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Salivary Gland Cancer Treatment (PDQ®)

  • Last Modified: 07/31/2014

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General Information About Salivary Gland Cancer

Incidence and Mortality
Carcinogenesis and Risk Factors
Anatomy
Histopathology
Clinical Presentation
Prognostic Factors
Follow-up and Survivorship
        Treatment management
        Follow-up after treatment
Related Summaries



Incidence and Mortality

Salivary gland tumors are a morphologically and clinically diverse group of neoplasms, which may present significant diagnostic and management challenges. These tumors are rare, with an overall incidence in the Western world of approximately 2.5 cases to 3.0 cases per 100,000 per year.[1] Malignant salivary gland neoplasms account for more than 0.5% of all malignancies and approximately 3% to 5% of all head and neck cancers.[1,2] Most patients with malignant salivary gland tumors are in the sixth or seventh decade of life.[3,4]

Carcinogenesis and Risk Factors

Although exposure to ionizing radiation has been implicated as a cause of salivary gland cancer, the etiology of most salivary gland cancers cannot be determined.[2,3,5,6] Occupations associated with an increased risk for salivary gland cancers include rubber products manufacturing, asbestos mining, plumbing, and some types of woodworking.[3]

Anatomy

Tumors of the salivary glands comprise those in the major glands (e.g., parotid, submandibular, and sublingual) and the minor glands (e.g., oral mucosa, palate, uvula, floor of mouth, posterior tongue, retromolar area and peritonsillar area, pharynx, larynx, and paranasal sinuses).[2,7] Minor salivary gland lesions are most frequently seen in the oral cavity.[2]

Of salivary gland neoplasms, more than 50% are benign, and approximately 70% to 80% of all salivary gland neoplasms originate in the parotid gland.[1,2,8] The palate is the most common site of minor salivary gland tumors. The frequency of malignant lesions varies by site. Approximately 20% to 25% of parotid tumors, 35% to 40% of submandibular tumors, 50% of palate tumors, and more than 90% of sublingual gland tumors are malignant.[1,9]

Histopathology

Histologically, salivary gland tumors represent the most heterogenous group of tumors of any tissue in the body.[10] Although almost 40 histologic types of epithelial tumors of the salivary glands exist, some are exceedingly rare and may be the subject of only a few case reports.[1,11] The most common benign major and minor salivary gland tumor is the pleomorphic adenoma, which comprises about 50% of all salivary gland tumors and 65% of parotid gland tumors.[1] The most common malignant major and minor salivary gland tumor is the mucoepidermoid carcinoma, which comprises about 10% of all salivary gland neoplasms and approximately 35% of malignant salivary gland neoplasms.[1,12] This neoplasm occurs most often in the parotid gland.[2,12,13] This type and other histologic types of salivary gland neoplasms are reviewed in detail in the Cellular Classification of Salivary Gland Treatment section of this summary.

Clinical Presentation

Most patients with benign tumors of the major or minor salivary glands present with painless swelling of the parotid, submandibular, or the sublingual glands. Neurological signs, such as numbness or weakness caused by nerve involvement, typically indicate a malignancy.[2] Facial nerve weakness that is associated with a parotid or submandibular tumor is an ominous sign. Persistent facial pain is highly suggestive of malignancy; approximately 10% to 15% of malignant parotid neoplasms present with pain.[8,14] (Refer to the PDQ summary on Pain for more information.) The majority of parotid tumors, both benign and malignant, however, present as an asymptomatic mass in the gland.[2,8]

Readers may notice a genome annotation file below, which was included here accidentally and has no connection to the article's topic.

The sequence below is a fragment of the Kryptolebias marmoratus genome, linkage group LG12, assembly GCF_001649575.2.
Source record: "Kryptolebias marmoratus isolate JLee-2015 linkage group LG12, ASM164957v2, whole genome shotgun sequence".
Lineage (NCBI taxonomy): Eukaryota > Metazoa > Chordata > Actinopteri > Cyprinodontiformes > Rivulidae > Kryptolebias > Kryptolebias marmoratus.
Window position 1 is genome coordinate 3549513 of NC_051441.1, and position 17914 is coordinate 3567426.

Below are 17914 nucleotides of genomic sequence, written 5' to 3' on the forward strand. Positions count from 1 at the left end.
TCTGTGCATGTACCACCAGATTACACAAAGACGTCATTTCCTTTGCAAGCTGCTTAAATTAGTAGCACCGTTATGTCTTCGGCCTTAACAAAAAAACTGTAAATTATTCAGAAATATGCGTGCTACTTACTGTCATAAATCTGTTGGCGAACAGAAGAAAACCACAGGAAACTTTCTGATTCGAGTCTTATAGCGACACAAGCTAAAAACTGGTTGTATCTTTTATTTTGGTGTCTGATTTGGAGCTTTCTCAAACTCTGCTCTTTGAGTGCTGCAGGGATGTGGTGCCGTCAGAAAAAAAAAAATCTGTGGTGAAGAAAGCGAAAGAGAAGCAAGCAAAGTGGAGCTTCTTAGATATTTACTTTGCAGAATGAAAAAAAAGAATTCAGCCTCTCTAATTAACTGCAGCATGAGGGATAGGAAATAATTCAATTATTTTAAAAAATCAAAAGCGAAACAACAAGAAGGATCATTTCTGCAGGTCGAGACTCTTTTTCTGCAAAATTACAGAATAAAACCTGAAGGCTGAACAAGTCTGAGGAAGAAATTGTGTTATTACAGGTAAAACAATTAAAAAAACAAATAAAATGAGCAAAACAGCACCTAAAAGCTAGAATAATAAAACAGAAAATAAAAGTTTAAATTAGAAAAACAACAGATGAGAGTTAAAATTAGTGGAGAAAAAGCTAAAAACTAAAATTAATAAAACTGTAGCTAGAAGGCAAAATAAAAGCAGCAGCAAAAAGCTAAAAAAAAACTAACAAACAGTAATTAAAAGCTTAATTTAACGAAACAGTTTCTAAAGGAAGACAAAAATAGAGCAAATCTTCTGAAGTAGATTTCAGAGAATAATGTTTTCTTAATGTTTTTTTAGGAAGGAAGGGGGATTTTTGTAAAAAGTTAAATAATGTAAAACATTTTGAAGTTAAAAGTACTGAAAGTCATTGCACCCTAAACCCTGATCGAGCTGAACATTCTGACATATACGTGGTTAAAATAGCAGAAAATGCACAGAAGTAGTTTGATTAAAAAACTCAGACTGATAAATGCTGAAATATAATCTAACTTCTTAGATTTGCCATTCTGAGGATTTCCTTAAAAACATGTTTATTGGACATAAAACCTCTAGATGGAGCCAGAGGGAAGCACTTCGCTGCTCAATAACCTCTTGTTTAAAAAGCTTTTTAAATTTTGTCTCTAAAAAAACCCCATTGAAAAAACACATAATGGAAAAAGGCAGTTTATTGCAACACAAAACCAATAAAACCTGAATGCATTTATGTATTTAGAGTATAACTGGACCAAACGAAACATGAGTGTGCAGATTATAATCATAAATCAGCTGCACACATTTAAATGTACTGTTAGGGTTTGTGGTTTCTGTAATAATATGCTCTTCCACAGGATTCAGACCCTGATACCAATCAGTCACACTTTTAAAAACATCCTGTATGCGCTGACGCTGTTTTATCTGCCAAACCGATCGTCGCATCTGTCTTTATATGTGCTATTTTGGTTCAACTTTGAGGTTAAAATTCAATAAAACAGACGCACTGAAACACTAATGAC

Prognostic Factors

Early-stage low-grade malignant salivary gland tumors are usually curable by adequate surgical resection alone. The prognosis is more favorable when the tumor is in a major salivary gland; the parotid gland is most favorable, then the submandibular gland; the least favorable primary sites are the sublingual and minor salivary glands. Large bulky tumors or high-grade tumors carry a poorer prognosis and may best be treated by surgical resection combined with postoperative radiation therapy.[15] The prognosis also depends on the following:[16,17]

  • Gland in which they arise.
  • Histology.
  • Grade (i.e., degree of malignancy).
  • Extent of primary tumor (i.e., the stage).
  • Whether the tumor involves the facial nerve, has fixation to the skin or deep structures, or has spread to lymph nodes or distant sites.
Follow-up and Survivorship

Overall, clinical stage, particularly tumor size, may be the crucial factor to determine the outcome of salivary gland cancer and may be more important than histologic grade.[18]

Treatment management

Perineural invasion can also occur, particularly in high-grade adenoid cystic carcinoma, and should be specifically identified and treated.[19] Radiation therapy may increase the chance of local control and increase the survival of patients when adequate margins cannot be achieved.[20][Level of evidence: 3iiiDii] Unresectable or recurrent tumors may respond to chemotherapy.[21-23] Fast neutron-beam radiation therapy or accelerated hyperfractionated photon-beam schedules have been shown to be effective in the treatment of inoperable, unresectable, and recurrent tumors.[24-26]

Follow-up after treatment